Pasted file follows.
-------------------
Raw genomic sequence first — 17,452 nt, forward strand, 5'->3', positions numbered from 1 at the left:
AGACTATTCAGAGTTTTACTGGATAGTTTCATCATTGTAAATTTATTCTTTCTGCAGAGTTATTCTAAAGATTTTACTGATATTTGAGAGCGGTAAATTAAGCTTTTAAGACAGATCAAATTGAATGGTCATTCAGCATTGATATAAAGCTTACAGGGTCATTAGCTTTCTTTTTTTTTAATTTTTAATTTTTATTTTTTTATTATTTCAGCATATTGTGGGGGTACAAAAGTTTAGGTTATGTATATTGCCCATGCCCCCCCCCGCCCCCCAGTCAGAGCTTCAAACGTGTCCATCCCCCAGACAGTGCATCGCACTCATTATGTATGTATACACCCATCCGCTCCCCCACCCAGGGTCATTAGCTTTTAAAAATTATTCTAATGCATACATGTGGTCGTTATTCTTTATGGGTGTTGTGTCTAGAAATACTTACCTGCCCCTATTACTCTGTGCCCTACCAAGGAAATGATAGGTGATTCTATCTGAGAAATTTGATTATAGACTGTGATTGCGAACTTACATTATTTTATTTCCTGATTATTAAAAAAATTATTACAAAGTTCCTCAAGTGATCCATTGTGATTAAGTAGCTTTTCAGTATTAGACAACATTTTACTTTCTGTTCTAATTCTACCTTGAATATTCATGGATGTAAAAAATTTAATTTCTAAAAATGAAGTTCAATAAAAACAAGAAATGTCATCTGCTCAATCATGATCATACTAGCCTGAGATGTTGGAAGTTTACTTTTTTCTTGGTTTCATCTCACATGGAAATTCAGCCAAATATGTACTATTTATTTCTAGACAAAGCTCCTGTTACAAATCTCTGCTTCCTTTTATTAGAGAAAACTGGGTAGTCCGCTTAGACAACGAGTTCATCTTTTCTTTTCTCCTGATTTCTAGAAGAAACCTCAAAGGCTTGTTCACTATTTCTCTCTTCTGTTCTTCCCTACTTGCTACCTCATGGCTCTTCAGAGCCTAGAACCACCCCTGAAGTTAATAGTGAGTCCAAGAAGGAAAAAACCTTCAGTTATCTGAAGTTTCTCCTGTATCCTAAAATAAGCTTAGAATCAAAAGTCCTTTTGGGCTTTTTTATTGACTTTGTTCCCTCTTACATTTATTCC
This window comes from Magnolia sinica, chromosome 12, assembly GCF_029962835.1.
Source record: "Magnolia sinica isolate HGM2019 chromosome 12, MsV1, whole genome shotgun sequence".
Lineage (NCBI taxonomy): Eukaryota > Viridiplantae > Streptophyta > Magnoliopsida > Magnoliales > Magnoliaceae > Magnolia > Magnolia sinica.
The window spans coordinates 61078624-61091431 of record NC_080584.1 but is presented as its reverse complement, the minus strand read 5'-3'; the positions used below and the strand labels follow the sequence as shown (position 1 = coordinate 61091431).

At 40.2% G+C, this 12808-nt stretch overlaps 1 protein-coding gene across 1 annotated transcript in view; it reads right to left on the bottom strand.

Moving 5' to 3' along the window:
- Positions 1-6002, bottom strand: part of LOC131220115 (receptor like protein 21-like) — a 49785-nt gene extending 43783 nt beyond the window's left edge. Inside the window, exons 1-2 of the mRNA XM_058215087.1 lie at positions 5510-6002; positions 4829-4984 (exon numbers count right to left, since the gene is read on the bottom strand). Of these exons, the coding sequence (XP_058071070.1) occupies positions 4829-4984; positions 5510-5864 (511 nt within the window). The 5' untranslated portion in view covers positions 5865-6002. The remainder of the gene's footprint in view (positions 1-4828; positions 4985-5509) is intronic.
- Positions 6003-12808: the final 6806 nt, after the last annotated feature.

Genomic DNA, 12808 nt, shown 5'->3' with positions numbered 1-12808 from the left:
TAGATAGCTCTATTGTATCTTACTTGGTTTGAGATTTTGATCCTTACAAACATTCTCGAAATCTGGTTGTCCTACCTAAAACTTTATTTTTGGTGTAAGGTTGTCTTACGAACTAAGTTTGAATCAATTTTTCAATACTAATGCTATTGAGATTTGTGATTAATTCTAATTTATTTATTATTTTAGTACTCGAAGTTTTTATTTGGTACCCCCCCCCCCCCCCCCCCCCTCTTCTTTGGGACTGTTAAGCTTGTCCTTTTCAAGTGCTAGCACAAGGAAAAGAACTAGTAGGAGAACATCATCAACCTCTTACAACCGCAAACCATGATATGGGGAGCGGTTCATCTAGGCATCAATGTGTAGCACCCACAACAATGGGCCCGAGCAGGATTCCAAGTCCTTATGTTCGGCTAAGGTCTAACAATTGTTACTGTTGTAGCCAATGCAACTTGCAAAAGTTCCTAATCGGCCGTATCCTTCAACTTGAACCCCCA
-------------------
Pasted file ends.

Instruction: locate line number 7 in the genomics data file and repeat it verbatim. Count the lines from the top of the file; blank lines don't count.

At 40.2% G+C, this 12808-nt stretch overlaps 1 protein-coding gene across 1 annotated transcript in view; it reads right to left on the bottom strand.